The big leak: “Water is the hidden imbalance in U.S./China trade. The stakes for the climate and the economy are high ... there is a hidden price tag on all the clothing that is made in China. It’s a considerable sum—and growing—that is skewing the trade relationship and putting its future at risk. That hidden price tag is water” (28 Jul).

Wake up, fashion industry. Sustainablity is the new name of game: “Sustainability is not a trend. It’s a cry for help, especially to the big bosses. The fashion industry is now being highly criticized for years and years of humanitarian and environmentally destructive practices when mass-producing. Not only are they a large contributor to the world’s waste and destroying vast bodies of water, but they also are guilty of exploiting human resources especially in third world countries” (27 Jul).



201 RMG factories vulnerable to labour unrest: “Industrial police has identified 147 industrial units, including 99 readymade garment and textile factories, across the country having high risk of labour unrest over non-payment of wages and festival allowances to workers before upcoming Eid-ul-Azha” (26 Jul).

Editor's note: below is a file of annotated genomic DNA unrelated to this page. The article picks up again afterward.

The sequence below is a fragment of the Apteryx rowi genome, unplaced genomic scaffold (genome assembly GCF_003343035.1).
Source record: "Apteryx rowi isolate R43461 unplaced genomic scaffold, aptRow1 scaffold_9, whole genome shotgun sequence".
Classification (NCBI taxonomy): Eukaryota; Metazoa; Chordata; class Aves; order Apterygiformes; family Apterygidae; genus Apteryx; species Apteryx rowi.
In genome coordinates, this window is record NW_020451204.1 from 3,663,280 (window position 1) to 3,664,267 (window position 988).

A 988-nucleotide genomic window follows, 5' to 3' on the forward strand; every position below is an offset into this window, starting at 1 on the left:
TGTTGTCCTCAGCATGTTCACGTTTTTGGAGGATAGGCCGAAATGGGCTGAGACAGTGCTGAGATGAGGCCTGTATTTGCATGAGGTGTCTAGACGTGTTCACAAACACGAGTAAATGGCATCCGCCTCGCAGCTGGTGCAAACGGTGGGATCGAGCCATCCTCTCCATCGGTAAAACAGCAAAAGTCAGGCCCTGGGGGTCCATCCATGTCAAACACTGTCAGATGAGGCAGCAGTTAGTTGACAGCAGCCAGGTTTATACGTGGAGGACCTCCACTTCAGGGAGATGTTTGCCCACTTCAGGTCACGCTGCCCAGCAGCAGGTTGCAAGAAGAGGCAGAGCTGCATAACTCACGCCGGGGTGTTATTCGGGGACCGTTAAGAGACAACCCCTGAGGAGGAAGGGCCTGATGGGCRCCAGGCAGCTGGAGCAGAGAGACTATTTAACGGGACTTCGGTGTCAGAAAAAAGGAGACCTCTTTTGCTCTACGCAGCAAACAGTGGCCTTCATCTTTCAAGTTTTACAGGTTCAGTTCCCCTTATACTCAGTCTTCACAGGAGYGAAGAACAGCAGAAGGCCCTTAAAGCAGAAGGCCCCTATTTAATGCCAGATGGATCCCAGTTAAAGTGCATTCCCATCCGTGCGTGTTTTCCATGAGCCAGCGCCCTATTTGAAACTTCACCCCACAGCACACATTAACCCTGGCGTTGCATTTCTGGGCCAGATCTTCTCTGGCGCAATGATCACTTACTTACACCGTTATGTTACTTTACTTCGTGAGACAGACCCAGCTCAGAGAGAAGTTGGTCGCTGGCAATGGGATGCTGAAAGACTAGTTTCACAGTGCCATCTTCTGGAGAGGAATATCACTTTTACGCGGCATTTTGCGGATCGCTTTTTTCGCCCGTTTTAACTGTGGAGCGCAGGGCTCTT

Moroccan unions reject strike-restricting law: “Unions are demanding the proposed legislation, which limits the right to strike, is withdrawn for adoption by the Moroccan parliament. The draft regulatory law No. 15.97 was written without consultation or negotiation with trade unions, contravening fundamental International Labour Organization Conventions 87 and 98” (25 Jul).


Lenzing expands on-site pulp production: “Austrian fibre producer Lenzing has completed the €60 million expansion of its on-site pulp plant, increasing production capacities for dissolving pulp extracted from beech wood from 300,000 to 320,000 tonnes per year” (29 Jul – from Ecotextile News, subscription required to read full article).

Why factories should be sustainability leaders, not followers: “But the question is this: why are brands always taking a lead on these issues? Why does a brand to come along to encourage suppliers to act? Many of these issues lie with manufacturers themselves, and they are the ones with the power to act. So what are they waiting for” (26 Jul).